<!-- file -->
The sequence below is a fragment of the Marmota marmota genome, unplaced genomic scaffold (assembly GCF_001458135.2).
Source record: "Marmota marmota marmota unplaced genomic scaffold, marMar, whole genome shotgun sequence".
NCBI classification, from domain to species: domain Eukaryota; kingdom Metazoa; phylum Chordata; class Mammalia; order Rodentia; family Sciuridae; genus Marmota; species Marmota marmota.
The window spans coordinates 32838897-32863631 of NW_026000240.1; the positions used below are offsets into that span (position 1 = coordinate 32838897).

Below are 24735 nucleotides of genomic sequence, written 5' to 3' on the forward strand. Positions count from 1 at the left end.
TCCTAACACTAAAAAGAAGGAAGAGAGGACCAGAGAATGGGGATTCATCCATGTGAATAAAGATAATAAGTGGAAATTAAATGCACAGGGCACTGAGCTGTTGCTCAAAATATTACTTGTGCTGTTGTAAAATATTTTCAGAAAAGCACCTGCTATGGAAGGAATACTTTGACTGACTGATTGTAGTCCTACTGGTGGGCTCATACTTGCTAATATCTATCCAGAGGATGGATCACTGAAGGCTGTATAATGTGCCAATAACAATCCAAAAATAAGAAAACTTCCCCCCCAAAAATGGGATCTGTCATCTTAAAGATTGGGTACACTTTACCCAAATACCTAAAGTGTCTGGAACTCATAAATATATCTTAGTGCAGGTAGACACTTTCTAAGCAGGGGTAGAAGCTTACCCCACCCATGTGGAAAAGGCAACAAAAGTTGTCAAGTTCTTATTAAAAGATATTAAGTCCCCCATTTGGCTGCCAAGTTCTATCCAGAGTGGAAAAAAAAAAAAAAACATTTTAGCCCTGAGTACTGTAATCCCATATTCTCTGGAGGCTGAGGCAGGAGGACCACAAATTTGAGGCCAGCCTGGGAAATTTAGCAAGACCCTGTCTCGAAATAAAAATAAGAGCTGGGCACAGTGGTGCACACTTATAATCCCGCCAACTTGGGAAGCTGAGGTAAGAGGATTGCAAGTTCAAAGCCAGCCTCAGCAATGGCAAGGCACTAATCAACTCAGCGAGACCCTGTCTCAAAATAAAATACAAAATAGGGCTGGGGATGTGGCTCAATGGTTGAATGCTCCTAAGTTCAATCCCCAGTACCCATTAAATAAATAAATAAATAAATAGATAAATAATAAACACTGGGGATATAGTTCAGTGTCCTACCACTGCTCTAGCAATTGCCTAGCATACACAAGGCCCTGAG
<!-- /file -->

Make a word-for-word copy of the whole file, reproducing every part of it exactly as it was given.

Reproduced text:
The sequence below is a fragment of the Marmota marmota genome, unplaced genomic scaffold (assembly GCF_001458135.2).
Source record: "Marmota marmota marmota unplaced genomic scaffold, marMar, whole genome shotgun sequence".
NCBI classification, from domain to species: domain Eukaryota; kingdom Metazoa; phylum Chordata; class Mammalia; order Rodentia; family Sciuridae; genus Marmota; species Marmota marmota.
The window spans coordinates 32838897-32863631 of NW_026000240.1; the positions used below are offsets into that span (position 1 = coordinate 32838897).

Below are 24735 nucleotides of genomic sequence, written 5' to 3' on the forward strand. Positions count from 1 at the left end.
TCCTAACACTAAAAAGAAGGAAGAGAGGACCAGAGAATGGGGATTCATCCATGTGAATAAAGATAATAAGTGGAAATTAAATGCACAGGGCACTGAGCTGTTGCTCAAAATATTACTTGTGCTGTTGTAAAATATTTTCAGAAAAGCACCTGCTATGGAAGGAATACTTTGACTGACTGATTGTAGTCCTACTGGTGGGCTCATACTTGCTAATATCTATCCAGAGGATGGATCACTGAAGGCTGTATAATGTGCCAATAACAATCCAAAAATAAGAAAACTTCCCCCCCAAAAATGGGATCTGTCATCTTAAAGATTGGGTACACTTTACCCAAATACCTAAAGTGTCTGGAACTCATAAATATATCTTAGTGCAGGTAGACACTTTCTAAGCAGGGGTAGAAGCTTACCCCACCCATGTGGAAAAGGCAACAAAAGTTGTCAAGTTCTTATTAAAAGATATTAAGTCCCCCATTTGGCTGCCAAGTTCTATCCAGAGTGGAAAAAAAAAAAAAAACATTTTAGCCCTGAGTACTGTAATCCCATATTCTCTGGAGGCTGAGGCAGGAGGACCACAAATTTGAGGCCAGCCTGGGAAATTTAGCAAGACCCTGTCTCGAAATAAAAATAAGAGCTGGGCACAGTGGTGCACACTTATAATCCCGCCAACTTGGGAAGCTGAGGTAAGAGGATTGCAAGTTCAAAGCCAGCCTCAGCAATGGCAAGGCACTAATCAACTCAGCGAGACCCTGTCTCAAAATAAAATACAAAATAGGGCTGGGGATGTGGCTCAATGGTTGAATGCTCCTAAGTTCAATCCCCAGTACCCATTAAATAAATAAATAAATAAATAGATAAATAATAAACACTGGGGATATAGTTCAGTGTCCTACCACTGCTCTAGCAATTGCCTAGCATACACAAGGCCCTGAG